Intel's Ronler Acres Plant

Silicon Forest

Monday, March 28, 2016

IBM Mainframes

No it's not an Intel RAMdisk (on the left), though we'll just have to take their word for it that there is anything inside the box at all. Shoot, the box probably has gone to the scrapyard by now.
Cleaning out my files this morning I came across a notebook about the IBM 370 that I put together back in 1986 (!?!). I was working with a group in Phoenix that made their bones building RAM disks for mainframes using Intel RAM chips that only half worked. Intel couldn't, or didn't want to, sell these chips on the open market, but they had a bunch of them and they were piling up fast.
    Then someone realized that:
  • mainframe computers didn't really have a size or weight restriction, 
  • accessing RAM was much faster than transferring data to a disk, and
  • while parts of Intel's broken RAM chips did not work, other parts did.
So they designed a circuit to use the working halves of the broken chips, designed and built big circuit boards, populated them with these broken chips and loaded the boards into big mainframe size cabinets.
    This business went great guns for a few years but by 1986 it was all but dead. This group of people had become experts in communicating with IBM mainframes, so they were looking around for a way to make use of that knowledge. The finally hit on making an universal adapter that would allow you to connect your Multibus I circuit boards to an IBM mainframe.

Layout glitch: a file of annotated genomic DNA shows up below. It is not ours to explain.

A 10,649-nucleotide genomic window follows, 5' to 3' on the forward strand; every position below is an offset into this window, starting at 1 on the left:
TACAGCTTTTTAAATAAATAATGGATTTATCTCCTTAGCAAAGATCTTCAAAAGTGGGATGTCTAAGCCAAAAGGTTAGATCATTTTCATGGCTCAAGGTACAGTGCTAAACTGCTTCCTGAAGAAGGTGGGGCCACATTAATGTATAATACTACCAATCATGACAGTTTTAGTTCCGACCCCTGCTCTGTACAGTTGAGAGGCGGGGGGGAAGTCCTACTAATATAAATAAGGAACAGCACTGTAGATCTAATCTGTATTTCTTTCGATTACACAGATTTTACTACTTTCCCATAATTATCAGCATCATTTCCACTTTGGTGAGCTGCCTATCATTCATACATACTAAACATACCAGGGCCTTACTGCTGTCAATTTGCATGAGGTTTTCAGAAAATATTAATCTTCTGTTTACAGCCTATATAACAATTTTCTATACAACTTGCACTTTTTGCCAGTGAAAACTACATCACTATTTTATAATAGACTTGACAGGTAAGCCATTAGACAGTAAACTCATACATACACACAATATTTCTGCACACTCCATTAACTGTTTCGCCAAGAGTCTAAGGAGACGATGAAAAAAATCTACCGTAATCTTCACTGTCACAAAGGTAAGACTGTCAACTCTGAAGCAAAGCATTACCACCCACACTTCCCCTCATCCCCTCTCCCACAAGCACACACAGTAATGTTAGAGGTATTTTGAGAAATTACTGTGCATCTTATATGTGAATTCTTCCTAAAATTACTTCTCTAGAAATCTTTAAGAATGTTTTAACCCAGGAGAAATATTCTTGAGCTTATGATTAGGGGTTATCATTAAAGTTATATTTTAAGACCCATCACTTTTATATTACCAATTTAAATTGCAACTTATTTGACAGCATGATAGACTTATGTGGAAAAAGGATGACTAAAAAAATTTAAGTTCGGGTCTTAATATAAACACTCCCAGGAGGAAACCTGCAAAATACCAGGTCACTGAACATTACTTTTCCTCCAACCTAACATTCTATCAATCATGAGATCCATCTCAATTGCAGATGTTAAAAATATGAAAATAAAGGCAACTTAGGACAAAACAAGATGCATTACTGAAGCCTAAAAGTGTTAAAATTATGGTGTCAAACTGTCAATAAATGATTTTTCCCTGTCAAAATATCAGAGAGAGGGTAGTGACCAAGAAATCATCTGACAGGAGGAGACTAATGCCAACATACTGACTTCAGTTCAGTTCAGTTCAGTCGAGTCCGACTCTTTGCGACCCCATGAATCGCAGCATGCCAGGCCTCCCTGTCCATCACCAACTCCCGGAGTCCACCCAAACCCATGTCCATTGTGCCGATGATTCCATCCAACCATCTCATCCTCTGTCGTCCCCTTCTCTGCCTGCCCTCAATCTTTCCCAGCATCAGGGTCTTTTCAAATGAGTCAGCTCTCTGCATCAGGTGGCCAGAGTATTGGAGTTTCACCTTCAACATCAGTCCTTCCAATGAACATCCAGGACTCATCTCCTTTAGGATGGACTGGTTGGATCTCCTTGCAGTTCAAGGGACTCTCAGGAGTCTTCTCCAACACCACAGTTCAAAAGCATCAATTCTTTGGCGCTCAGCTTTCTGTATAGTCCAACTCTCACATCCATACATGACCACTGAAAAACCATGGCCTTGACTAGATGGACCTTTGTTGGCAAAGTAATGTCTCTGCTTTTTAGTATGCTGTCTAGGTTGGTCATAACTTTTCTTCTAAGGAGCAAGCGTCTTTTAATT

They planned on selling a bunch of these things, so I got assigned to help out. I was there for a year. They sold a few, but the market never materialized. Since I didn't have much to do, I occupied myself reading about the IBM 370. Since IBM documentation was written by a bureaucracy, for a bureaucracy, it was not what you call concise. I pulled out what I thought was useful and drew up some tables to illustrate some of their more arcane features. When I left the group I put the notebook on the shelf.

IBM is still building and selling mainframe computers. They are no longer as large as a locomotive, now they are more the size of a couple of vending machines or commercial refrigerators. If you are nerd curious like me you can download all 1700 odd pages of the z/Architecture Principles of Operations, which seems to include the entire instruction set.

Also, while cleaning out my files, I came across a notebook of tedious details about Intel Multibus I computer systems. This notebook is now totally useless. I threw it out. Since IBM's latest processors are simply an outgrowth of the old System 360, my IBM notebook might still have some value. Now all I have to do is get it up on the net.


2 comments:

Ole Phat Stu said...

I bet you and I (and a whole BUNCH of elder others could still write systems code in IBM assembler if called upon to do so :-)

CGHill said...

Last 32GB microSD card I bought ran me about $25.

Circa 1990, I got into IBM midrange systems, where I've been ever since.